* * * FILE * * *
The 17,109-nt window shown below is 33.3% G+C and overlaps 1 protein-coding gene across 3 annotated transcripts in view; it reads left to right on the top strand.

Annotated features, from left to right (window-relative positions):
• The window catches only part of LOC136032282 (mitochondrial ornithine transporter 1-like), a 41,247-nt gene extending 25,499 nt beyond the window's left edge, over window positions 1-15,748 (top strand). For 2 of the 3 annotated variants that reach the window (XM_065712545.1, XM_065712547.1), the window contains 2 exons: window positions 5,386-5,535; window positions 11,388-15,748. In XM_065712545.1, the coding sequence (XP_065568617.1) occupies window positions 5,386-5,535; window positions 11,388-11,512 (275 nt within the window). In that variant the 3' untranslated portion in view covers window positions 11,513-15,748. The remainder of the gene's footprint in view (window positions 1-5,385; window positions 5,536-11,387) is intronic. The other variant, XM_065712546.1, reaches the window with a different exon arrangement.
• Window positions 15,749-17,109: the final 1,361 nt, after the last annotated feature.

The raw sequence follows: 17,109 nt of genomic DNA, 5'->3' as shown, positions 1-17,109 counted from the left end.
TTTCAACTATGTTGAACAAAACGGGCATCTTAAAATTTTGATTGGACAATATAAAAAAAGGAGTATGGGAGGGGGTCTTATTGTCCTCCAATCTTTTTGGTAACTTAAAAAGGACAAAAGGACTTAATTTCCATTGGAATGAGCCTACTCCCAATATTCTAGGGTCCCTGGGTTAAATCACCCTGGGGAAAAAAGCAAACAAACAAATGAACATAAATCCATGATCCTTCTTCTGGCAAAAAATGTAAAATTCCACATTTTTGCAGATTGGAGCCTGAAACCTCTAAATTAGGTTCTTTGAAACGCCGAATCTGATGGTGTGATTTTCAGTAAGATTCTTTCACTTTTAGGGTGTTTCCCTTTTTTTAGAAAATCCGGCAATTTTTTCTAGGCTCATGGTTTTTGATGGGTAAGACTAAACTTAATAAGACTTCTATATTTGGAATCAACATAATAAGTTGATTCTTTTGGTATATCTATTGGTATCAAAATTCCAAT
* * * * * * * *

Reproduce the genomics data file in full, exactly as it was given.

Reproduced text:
The 17,109-nt window shown below is 33.3% G+C and overlaps 1 protein-coding gene across 3 annotated transcripts in view; it reads left to right on the top strand.

Annotated features, from left to right (window-relative positions):
• The window catches only part of LOC136032282 (mitochondrial ornithine transporter 1-like), a 41,247-nt gene extending 25,499 nt beyond the window's left edge, over window positions 1-15,748 (top strand). For 2 of the 3 annotated variants that reach the window (XM_065712545.1, XM_065712547.1), the window contains 2 exons: window positions 5,386-5,535; window positions 11,388-15,748. In XM_065712545.1, the coding sequence (XP_065568617.1) occupies window positions 5,386-5,535; window positions 11,388-11,512 (275 nt within the window). In that variant the 3' untranslated portion in view covers window positions 11,513-15,748. The remainder of the gene's footprint in view (window positions 1-5,385; window positions 5,536-11,387) is intronic. The other variant, XM_065712546.1, reaches the window with a different exon arrangement.
• Window positions 15,749-17,109: the final 1,361 nt, after the last annotated feature.

The raw sequence follows: 17,109 nt of genomic DNA, 5'->3' as shown, positions 1-17,109 counted from the left end.
TTTCAACTATGTTGAACAAAACGGGCATCTTAAAATTTTGATTGGACAATATAAAAAAAGGAGTATGGGAGGGGGTCTTATTGTCCTCCAATCTTTTTGGTAACTTAAAAAGGACAAAAGGACTTAATTTCCATTGGAATGAGCCTACTCCCAATATTCTAGGGTCCCTGGGTTAAATCACCCTGGGGAAAAAAGCAAACAAACAAATGAACATAAATCCATGATCCTTCTTCTGGCAAAAAATGTAAAATTCCACATTTTTGCAGATTGGAGCCTGAAACCTCTAAATTAGGTTCTTTGAAACGCCGAATCTGATGGTGTGATTTTCAGTAAGATTCTTTCACTTTTAGGGTGTTTCCCTTTTTTTAGAAAATCCGGCAATTTTTTCTAGGCTCATGGTTTTTGATGGGTAAGACTAAACTTAATAAGACTTCTATATTTGGAATCAACATAATAAGTTGATTCTTTTGGTATATCTATTGGTATCAAAATTCCAAT